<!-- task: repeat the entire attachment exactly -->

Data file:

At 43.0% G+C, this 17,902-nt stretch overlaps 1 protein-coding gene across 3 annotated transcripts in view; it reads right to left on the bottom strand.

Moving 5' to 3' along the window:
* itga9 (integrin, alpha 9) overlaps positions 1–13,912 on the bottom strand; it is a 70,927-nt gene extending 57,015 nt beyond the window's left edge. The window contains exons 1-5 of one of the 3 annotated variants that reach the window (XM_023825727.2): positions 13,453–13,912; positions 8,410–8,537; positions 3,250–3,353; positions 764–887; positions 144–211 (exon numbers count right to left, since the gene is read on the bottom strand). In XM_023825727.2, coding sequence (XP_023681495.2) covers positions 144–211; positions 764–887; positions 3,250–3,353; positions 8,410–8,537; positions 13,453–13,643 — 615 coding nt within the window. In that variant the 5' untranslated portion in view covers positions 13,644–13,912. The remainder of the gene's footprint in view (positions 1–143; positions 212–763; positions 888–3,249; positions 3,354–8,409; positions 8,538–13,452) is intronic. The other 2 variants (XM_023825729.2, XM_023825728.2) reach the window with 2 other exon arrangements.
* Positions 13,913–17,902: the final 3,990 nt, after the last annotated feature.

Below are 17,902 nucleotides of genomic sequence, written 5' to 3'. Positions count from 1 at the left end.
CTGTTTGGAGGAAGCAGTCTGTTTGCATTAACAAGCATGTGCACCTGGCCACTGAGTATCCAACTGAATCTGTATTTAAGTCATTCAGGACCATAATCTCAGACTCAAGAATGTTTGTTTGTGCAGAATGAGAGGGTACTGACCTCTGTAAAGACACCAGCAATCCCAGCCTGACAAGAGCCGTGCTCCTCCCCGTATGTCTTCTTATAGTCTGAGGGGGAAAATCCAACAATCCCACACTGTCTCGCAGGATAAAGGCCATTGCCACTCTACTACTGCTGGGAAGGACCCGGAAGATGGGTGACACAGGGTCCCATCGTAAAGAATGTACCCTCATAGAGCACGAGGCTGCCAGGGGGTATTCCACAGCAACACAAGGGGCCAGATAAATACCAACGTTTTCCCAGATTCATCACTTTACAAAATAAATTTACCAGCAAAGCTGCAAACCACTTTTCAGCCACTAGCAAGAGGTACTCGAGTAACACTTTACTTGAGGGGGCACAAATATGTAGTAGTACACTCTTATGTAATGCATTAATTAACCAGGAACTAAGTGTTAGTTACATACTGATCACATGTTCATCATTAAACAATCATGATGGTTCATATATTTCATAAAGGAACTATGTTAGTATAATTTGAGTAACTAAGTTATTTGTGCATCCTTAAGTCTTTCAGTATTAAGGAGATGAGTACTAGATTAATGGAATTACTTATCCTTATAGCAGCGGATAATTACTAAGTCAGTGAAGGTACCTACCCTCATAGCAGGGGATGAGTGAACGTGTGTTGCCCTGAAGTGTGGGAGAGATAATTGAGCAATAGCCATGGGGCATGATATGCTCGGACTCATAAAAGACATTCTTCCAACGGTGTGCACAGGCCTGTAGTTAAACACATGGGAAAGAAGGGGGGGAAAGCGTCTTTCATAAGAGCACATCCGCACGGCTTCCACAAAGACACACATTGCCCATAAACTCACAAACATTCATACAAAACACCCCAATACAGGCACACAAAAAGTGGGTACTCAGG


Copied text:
At 43.0% G+C, this 17,902-nt stretch overlaps 1 protein-coding gene across 3 annotated transcripts in view; it reads right to left on the bottom strand.

Moving 5' to 3' along the window:
* itga9 (integrin, alpha 9) overlaps positions 1–13,912 on the bottom strand; it is a 70,927-nt gene extending 57,015 nt beyond the window's left edge. The window contains exons 1-5 of one of the 3 annotated variants that reach the window (XM_023825727.2): positions 13,453–13,912; positions 8,410–8,537; positions 3,250–3,353; positions 764–887; positions 144–211 (exon numbers count right to left, since the gene is read on the bottom strand). In XM_023825727.2, coding sequence (XP_023681495.2) covers positions 144–211; positions 764–887; positions 3,250–3,353; positions 8,410–8,537; positions 13,453–13,643 — 615 coding nt within the window. In that variant the 5' untranslated portion in view covers positions 13,644–13,912. The remainder of the gene's footprint in view (positions 1–143; positions 212–763; positions 888–3,249; positions 3,354–8,409; positions 8,538–13,452) is intronic. The other 2 variants (XM_023825729.2, XM_023825728.2) reach the window with 2 other exon arrangements.
* Positions 13,913–17,902: the final 3,990 nt, after the last annotated feature.

Below are 17,902 nucleotides of genomic sequence, written 5' to 3'. Positions count from 1 at the left end.
CTGTTTGGAGGAAGCAGTCTGTTTGCATTAACAAGCATGTGCACCTGGCCACTGAGTATCCAACTGAATCTGTATTTAAGTCATTCAGGACCATAATCTCAGACTCAAGAATGTTTGTTTGTGCAGAATGAGAGGGTACTGACCTCTGTAAAGACACCAGCAATCCCAGCCTGACAAGAGCCGTGCTCCTCCCCGTATGTCTTCTTATAGTCTGAGGGGGAAAATCCAACAATCCCACACTGTCTCGCAGGATAAAGGCCATTGCCACTCTACTACTGCTGGGAAGGACCCGGAAGATGGGTGACACAGGGTCCCATCGTAAAGAATGTACCCTCATAGAGCACGAGGCTGCCAGGGGGTATTCCACAGCAACACAAGGGGCCAGATAAATACCAACGTTTTCCCAGATTCATCACTTTACAAAATAAATTTACCAGCAAAGCTGCAAACCACTTTTCAGCCACTAGCAAGAGGTACTCGAGTAACACTTTACTTGAGGGGGCACAAATATGTAGTAGTACACTCTTATGTAATGCATTAATTAACCAGGAACTAAGTGTTAGTTACATACTGATCACATGTTCATCATTAAACAATCATGATGGTTCATATATTTCATAAAGGAACTATGTTAGTATAATTTGAGTAACTAAGTTATTTGTGCATCCTTAAGTCTTTCAGTATTAAGGAGATGAGTACTAGATTAATGGAATTACTTATCCTTATAGCAGCGGATAATTACTAAGTCAGTGAAGGTACCTACCCTCATAGCAGGGGATGAGTGAACGTGTGTTGCCCTGAAGTGTGGGAGAGATAATTGAGCAATAGCCATGGGGCATGATATGCTCGGACTCATAAAAGACATTCTTCCAACGGTGTGCACAGGCCTGTAGTTAAACACATGGGAAAGAAGGGGGGGAAAGCGTCTTTCATAAGAGCACATCCGCACGGCTTCCACAAAGACACACATTGCCCATAAACTCACAAACATTCATACAAAACACCCCAATACAGGCACACAAAAAGTGGGTACTCAGG